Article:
My personal experience with acupuncture

I often feel quite dazed after an acupuncture session and need to rest and rehydrate. I tend to feel similarly after a deep tissue massage. It’s like a therapy hangover, if I don’t rest and get the fluids into me I will get a headache and feel groggy. This is due to the release of toxins being broken down by the body and also the unblocking of energy.

Another reason I love this treatment is that unlike many Eastern ‘solutions’ to illness, acupuncture gets to the root of our illness and symptoms, rather than just masking them. However, this can take time and money, which can be an issue for those of us who don’t work full time or at all due to our health conditions. In my personal experience, being too proud or protective about my financial state never serves me. When I decide to share my dilemma with practitioners, they are often more than willing to help me out by offering me some free-of-charge treatment or discount rates. After all, they have chosen this path of service, -or for some, the path chose them, for a reason. They are often more driven by the purpose of helping others, especially those in need, rather than financial gain. Of course, this is completely down to the therapist’s discression and is by no means a general ‘rule’ of any kind.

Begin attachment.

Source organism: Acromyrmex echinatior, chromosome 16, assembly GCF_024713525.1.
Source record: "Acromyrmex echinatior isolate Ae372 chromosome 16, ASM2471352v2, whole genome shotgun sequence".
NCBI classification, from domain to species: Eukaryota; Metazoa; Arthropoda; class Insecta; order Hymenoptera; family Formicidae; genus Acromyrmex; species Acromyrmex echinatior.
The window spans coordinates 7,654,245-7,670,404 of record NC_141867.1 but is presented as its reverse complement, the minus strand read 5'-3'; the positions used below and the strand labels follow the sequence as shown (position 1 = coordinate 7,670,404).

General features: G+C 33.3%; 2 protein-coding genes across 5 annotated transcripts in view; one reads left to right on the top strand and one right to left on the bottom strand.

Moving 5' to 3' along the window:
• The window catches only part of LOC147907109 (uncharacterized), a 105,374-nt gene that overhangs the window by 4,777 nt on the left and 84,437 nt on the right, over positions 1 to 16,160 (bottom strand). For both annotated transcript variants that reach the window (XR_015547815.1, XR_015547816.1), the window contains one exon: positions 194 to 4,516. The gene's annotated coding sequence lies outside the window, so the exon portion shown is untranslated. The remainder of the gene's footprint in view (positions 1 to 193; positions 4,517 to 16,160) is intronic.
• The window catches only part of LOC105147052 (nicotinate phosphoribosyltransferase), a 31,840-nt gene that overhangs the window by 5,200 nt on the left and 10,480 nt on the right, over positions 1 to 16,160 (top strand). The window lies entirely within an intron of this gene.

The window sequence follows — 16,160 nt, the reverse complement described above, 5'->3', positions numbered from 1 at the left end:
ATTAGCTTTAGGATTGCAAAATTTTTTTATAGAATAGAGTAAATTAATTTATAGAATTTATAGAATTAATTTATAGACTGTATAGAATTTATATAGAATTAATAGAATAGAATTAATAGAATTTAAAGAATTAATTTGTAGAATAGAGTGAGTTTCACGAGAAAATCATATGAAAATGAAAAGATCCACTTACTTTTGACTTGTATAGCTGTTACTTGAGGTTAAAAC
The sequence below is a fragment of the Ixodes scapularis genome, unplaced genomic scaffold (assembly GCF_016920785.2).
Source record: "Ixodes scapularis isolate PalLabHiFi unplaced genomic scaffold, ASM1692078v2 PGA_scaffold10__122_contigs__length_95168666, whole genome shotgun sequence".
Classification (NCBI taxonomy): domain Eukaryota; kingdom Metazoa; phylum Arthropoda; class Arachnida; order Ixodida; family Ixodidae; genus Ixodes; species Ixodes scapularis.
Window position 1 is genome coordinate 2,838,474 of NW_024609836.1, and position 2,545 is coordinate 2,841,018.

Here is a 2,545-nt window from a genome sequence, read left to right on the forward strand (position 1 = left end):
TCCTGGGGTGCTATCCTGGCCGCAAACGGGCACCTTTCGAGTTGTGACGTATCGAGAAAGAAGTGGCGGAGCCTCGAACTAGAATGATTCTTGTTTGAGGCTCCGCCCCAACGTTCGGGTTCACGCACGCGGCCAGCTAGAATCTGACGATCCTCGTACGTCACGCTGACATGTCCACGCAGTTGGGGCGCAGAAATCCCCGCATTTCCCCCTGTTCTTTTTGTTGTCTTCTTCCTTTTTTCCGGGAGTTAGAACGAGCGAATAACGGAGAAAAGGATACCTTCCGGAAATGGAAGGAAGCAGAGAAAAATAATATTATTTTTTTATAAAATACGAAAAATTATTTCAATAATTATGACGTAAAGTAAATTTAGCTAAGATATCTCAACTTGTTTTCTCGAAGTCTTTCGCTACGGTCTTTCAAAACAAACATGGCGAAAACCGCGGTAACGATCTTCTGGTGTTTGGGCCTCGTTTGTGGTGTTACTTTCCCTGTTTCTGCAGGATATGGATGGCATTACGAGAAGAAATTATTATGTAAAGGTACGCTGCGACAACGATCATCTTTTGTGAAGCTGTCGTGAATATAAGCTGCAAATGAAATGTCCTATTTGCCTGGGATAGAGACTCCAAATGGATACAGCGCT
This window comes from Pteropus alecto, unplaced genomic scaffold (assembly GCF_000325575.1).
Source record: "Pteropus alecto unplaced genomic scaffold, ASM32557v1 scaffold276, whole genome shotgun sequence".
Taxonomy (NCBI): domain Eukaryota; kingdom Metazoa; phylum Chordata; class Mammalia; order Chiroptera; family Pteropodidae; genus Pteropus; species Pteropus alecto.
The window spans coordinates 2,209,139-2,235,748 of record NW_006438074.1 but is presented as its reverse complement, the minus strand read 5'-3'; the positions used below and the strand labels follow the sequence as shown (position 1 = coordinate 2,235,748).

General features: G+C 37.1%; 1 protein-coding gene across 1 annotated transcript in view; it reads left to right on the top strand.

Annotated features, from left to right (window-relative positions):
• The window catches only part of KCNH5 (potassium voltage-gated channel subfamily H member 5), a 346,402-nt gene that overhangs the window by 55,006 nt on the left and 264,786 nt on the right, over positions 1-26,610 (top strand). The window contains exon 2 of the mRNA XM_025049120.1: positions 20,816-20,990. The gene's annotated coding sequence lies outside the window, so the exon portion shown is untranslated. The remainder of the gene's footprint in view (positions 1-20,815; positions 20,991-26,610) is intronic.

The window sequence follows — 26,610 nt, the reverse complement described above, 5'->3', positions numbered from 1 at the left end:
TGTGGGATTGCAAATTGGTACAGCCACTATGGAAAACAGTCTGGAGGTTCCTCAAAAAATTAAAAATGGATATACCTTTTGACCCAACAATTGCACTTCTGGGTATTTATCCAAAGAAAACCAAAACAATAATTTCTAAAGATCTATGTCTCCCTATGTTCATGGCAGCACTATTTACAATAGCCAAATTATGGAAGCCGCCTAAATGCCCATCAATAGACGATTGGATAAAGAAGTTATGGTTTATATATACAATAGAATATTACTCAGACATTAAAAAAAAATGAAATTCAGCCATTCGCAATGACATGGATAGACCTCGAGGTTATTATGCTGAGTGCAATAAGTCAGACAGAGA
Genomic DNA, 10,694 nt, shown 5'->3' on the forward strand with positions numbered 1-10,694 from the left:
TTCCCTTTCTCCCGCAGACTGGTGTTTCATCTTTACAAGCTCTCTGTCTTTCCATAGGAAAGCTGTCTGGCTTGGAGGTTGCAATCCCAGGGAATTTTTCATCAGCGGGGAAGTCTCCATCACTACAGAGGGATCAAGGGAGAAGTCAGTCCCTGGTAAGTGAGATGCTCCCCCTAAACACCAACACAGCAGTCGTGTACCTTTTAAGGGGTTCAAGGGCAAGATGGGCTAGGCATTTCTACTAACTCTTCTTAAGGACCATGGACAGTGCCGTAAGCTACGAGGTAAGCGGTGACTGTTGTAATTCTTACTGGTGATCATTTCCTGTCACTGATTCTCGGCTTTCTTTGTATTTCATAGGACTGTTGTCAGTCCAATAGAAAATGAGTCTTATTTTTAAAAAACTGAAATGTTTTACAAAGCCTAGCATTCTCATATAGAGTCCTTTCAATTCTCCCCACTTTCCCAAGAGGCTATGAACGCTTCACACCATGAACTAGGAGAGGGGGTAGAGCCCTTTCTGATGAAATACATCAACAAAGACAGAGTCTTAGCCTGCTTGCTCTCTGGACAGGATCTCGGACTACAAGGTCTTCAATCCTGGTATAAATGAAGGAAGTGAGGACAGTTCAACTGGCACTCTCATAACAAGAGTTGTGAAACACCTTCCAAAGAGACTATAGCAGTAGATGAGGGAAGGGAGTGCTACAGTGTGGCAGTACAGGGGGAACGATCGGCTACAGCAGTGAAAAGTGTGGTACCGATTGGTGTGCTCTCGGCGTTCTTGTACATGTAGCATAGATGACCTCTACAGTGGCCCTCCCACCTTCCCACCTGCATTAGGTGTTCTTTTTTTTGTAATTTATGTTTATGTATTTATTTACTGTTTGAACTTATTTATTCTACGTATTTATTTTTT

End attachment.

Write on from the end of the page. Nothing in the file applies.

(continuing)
This is further useful as it often takes more than a couple of sessions to make good progress on the ailment/symptoms at hand. Although in saying that, I have always felt the benefits after my first sessions starting back, (sometimes I take breaks from sessions or spread them out more as my symptoms reduce).

Acupuncture for Cystic Fibrosis related issues

Some of the CF-related symptoms acupuncture could help with are;

  • Congestion in my lungs
  • Congestion in my sinuses
  • Headaches
  • Disturned sleep
  • Constipation
  • Fatigue
  • Allergies
  • Increased immunity
  • Stress
  • Chest pain
  • Hemoptysis (coughing up blood)
  • Persistent coughing

Acupuncture for everything else

Acupuncture is also known to be very effective for the following non-CF related issues;

  • Fertility issues
  • Helps reduce chemotherapy side effects
  • Releases excess heat endured from radiotherapy treatment
  • Gynecological issues
  • Period cramps
  • PMS
  • Irritable Bowel Syndrome
  • Anxiety
  • Depression
  • Labor pain
  • Chronic pain conditions
  • Sciatica
  • Joint pain
  • Aid in the reduction on smoking habits

Risk factors

Unfortunately, not everyone is an ideal candidate for acupuncture. You may be at risk of complications if you deal with any of the following;

  • Have a bleeding disorder or take blood thinners.
  • Have a pacemaker. (Some acupuncturists apply mild electrical pulses to the needles which may interfere with the functioning of a pacemaker. You can ask the therapist to refrain from using the electrical pulses if this is the case for you).
  • Are pregnant. Some types of acupuncture may stimulate labor, which could result in premature delivery.

The Takeaway

The biggest relief I have gained from discovering the power of acupuncture is that I no longer fear falling severely ill because I know I can always rely on acupuncture to help me get back on track with my health and wellness.


Reflexology for Cystic Fibrosis


It’s a Marathon Not a Sprint - by Nicholas Breton